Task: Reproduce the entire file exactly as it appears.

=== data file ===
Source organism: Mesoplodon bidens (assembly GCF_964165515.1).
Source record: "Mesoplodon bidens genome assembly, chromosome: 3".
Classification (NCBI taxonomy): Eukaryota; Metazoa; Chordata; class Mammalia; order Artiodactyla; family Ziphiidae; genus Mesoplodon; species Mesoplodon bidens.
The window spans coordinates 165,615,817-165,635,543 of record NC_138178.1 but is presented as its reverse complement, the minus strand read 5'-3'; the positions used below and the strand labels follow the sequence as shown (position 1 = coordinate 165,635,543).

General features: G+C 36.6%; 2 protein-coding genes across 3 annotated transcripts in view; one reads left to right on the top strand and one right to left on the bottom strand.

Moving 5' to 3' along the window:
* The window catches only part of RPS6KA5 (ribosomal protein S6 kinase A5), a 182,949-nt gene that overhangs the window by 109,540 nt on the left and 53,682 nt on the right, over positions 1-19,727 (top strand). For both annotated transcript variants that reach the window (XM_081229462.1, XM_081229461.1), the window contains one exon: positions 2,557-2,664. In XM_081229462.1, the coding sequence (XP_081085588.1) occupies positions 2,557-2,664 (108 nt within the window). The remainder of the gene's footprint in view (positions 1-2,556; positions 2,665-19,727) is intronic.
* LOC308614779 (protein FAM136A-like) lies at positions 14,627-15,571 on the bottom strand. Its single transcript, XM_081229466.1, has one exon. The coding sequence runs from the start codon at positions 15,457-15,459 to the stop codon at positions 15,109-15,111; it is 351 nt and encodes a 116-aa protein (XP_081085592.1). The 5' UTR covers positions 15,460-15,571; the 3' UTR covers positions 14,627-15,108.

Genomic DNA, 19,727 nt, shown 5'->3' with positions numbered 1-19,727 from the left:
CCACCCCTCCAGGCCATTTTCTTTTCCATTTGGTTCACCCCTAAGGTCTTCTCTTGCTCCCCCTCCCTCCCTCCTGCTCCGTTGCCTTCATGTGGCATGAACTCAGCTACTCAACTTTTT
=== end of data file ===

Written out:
Source organism: Mesoplodon bidens (assembly GCF_964165515.1).
Source record: "Mesoplodon bidens genome assembly, chromosome: 3".
Classification (NCBI taxonomy): Eukaryota; Metazoa; Chordata; class Mammalia; order Artiodactyla; family Ziphiidae; genus Mesoplodon; species Mesoplodon bidens.
The window spans coordinates 165,615,817-165,635,543 of record NC_138178.1 but is presented as its reverse complement, the minus strand read 5'-3'; the positions used below and the strand labels follow the sequence as shown (position 1 = coordinate 165,635,543).

General features: G+C 36.6%; 2 protein-coding genes across 3 annotated transcripts in view; one reads left to right on the top strand and one right to left on the bottom strand.

Moving 5' to 3' along the window:
* The window catches only part of RPS6KA5 (ribosomal protein S6 kinase A5), a 182,949-nt gene that overhangs the window by 109,540 nt on the left and 53,682 nt on the right, over positions 1-19,727 (top strand). For both annotated transcript variants that reach the window (XM_081229462.1, XM_081229461.1), the window contains one exon: positions 2,557-2,664. In XM_081229462.1, the coding sequence (XP_081085588.1) occupies positions 2,557-2,664 (108 nt within the window). The remainder of the gene's footprint in view (positions 1-2,556; positions 2,665-19,727) is intronic.
* LOC308614779 (protein FAM136A-like) lies at positions 14,627-15,571 on the bottom strand. Its single transcript, XM_081229466.1, has one exon. The coding sequence runs from the start codon at positions 15,457-15,459 to the stop codon at positions 15,109-15,111; it is 351 nt and encodes a 116-aa protein (XP_081085592.1). The 5' UTR covers positions 15,460-15,571; the 3' UTR covers positions 14,627-15,108.

Genomic DNA, 19,727 nt, shown 5'->3' with positions numbered 1-19,727 from the left:
CCACCCCTCCAGGCCATTTTCTTTTCCATTTGGTTCACCCCTAAGGTCTTCTCTTGCTCCCCCTCCCTCCCTCCTGCTCCGTTGCCTTCATGTGGCATGAACTCAGCTACTCAACTTTTT